While the original Hellboy movies are not my favorite in the superhero genre, they have an undeniable visual majesty that utilizes practical effects and makeup to bring to life a supernatural world that’s mystifying, terrifying, and just plain cool. In an attempt to do something different with the new take on the big red character, this new Hellboy movie decides to throw all of what made the original movies special into a big red dumpster, and instead of bringing a fantastical world to life with some soul it decides to be the cinematic equivalent of bumper stickers that feature Calvin from “Calvin and Hobbs” taking a whizz on the “Peace” symbol. It tries so hard to be gnarly, badass, metal, freaky, bloody and everything else that the filmmakers thought demanded an R-rating, that it fails to have heart, charm, genuine horror movie vibes, character development, a clear story or anything that would resemble, at its core, a good movie.
The only convenient thing about this new take on the comic book character is that it doesn’t waste time showing you its true colors. The opening finds us in the medieval times (filmed in black and white to let you know we’re indeed in the past) with King Arthur hunting down an evil sorceress (Milla Jovovich) who wants to let ugly little monsters roam free and out of the shadows. The scene uses instances of ramped up footage to hint this is some freaky, twisted stuff happening, uses pools of CGI blood to make it bloodier than it has to be, and features a voiceover from present-day Ian McShane’s Professor Broom, who uses scholarly words like “Fuck” and phrases like “Pissed off” to describe the scenario. In short, the movie wastes no time showing how ugly, crass, clunky and generally stupid the rest of it will be.
Unfortunately, the greatest victim of this lack of imagination and reliance on cheap blood, profanity and everything else is Hellboy himself, played by David Harbour. The character is a fascinating one, a demon raised from hell but lives in our normal world fighting other paranormal forces. There’s a tragedy and soul to him in the past movies that are buried here under thick layers of makeup that restrict Harbour’s facial emotions, and a script that forces him to trudge from moment to moment, responding to every piece of information and new environment with a cheap joke. Expect him to use the very best from the Dad Joke Compendium like, “And I thought I smelled bad” after walking into a fish n’ chips shop. Harbour does what he can with the part, trying to give him some energy and elevate the material, but thanks to the look, writing and lack of the story knowing where to take him, he comes off more like a drunk biker working as a bodyguard at the biker bar where he sleeps.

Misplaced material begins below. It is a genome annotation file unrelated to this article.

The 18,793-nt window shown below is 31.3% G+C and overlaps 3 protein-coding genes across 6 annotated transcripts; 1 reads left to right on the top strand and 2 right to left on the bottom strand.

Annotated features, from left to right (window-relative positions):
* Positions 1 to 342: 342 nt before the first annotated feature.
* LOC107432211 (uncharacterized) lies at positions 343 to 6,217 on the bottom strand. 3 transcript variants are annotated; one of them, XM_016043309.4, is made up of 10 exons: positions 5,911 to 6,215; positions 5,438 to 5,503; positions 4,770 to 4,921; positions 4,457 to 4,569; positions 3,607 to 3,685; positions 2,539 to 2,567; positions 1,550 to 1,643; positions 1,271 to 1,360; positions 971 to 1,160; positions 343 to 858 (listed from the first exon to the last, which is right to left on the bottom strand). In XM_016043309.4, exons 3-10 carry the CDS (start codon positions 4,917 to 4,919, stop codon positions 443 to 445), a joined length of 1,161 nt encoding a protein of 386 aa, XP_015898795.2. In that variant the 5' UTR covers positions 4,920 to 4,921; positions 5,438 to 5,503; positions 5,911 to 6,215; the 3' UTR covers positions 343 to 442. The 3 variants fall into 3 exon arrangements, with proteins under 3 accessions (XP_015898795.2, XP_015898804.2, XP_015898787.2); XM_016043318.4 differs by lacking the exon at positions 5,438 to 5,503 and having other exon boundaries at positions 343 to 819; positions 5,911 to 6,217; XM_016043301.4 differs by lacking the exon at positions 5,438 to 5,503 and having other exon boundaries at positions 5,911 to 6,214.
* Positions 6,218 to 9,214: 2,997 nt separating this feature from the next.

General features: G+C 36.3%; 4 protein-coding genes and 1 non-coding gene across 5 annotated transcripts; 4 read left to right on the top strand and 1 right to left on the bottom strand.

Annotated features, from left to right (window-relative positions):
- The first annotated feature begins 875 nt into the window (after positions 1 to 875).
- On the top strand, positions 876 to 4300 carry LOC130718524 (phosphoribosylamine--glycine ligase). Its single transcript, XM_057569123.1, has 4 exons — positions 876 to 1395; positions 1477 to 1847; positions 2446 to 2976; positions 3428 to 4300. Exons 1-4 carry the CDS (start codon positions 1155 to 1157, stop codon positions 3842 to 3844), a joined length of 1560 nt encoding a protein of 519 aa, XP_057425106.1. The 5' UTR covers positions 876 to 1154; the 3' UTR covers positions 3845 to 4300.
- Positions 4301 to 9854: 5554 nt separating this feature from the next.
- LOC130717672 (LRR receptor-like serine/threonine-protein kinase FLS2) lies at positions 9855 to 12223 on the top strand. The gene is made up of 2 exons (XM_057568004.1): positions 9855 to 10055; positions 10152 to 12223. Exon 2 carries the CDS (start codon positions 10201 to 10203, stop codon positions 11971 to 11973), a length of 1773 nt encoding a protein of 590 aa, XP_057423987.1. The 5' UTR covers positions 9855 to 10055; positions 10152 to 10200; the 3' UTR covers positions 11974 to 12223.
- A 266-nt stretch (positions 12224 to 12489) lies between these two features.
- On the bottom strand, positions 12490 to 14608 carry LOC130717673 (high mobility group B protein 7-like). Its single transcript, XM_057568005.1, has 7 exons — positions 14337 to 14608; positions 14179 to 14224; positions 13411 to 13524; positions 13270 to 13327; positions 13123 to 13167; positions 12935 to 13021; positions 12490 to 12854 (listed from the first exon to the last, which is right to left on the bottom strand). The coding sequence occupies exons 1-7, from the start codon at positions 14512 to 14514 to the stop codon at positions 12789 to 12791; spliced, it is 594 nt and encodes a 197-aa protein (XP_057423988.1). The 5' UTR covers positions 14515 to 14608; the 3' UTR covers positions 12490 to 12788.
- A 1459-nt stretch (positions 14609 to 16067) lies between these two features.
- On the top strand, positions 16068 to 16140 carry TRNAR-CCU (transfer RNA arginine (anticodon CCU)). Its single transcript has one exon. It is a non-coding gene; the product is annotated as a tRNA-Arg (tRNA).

The aimless story is all about taking Hellboy from one place to another for people and creatures to tell him he will bring about the apocalypse, but exploring why, how that affects him, or what else is going on besides this ominous detail is off the table. Instead, we get moronic set piece after set piece, which often find Hellboy being beaten up and thrown around as if he was very bad at his job. These moments are often grotesque and violent without being scary, funny or even cool – things the also R-rated Deadpool movies have mastered thanks to their gleefully profane and irreverent approach. There’s a sequence where Hellboy has to fight off three massive giants, and although he just got attacked and nearly killed by a group of pompous Englishmen almost all too easily, he uses immense strength and speed to take the big creatures down. A mess of CGI carnage and an excessive amount of CGI blood later – all set to some fast-paced rock n’ roll music – I almost felt sorry for this movie thinking it’s so much cooler than it actually is.
Alongside Hellboy are several characters who all no doubt have some rich histories in the comics, but who here all have the same aggressive, egotistical, and crass personalities. There’s Ben Daimio (Daniel Dae Kim), Alice Monaghan (Sasha Lane) and Broom – all of whom seem to be trying to one-up each other to see who can be the most unlikeable. They all have little purpose other than to be bodies in the room, and yet the movie’s final moments rely on us caring about them, anxious to see them on a team for the sequels.
To be positive for a moment, there are one or two somewhat bright spots. The makeup and practical design work for the character Baba Yaga (Emma Tate), a demonic creature who Hellboy banished years before, is quite terrific. Her appearance is unsettling in a fascinating way and gives the movie that horror element it so desperately craves, and she writhes and twists her body around the walking house she lives in. It’s the kind of gross that makes for a better movie, the kind that makes you repulsed but also unable to look away. Then there’s the random, albeit still cool moment where Lobster Johnson (Thomas Hayden Church) comes in and stylistically kills some Nazis, all before branding their heads with a lobster claw symbol. It’s this artistic grossness and slick action I wish the movie had more of, all before it gets back to a CGI pig-creature who behaves like a drunken soccer hooligan and everything comes crashing down again.
There’s a lot to hate about the new Hellboy, but none more than the squandered potential. The movie was made thinking an R-rating would allow them to do more with the material, and while that could’ve been true, director Neil Marshall and writer Andrew Crosby waste all opportunities to embrace the gothic horror elements seen in the comics on appalling instances of random violence and throwing words like “Fuck” into jokes and sentences as if that’s what will make them funny or give characters personality. It’s what you get when you allow someone who probably uses the word “badass” too much to make a movie that goes balls-out in all the wrong ways.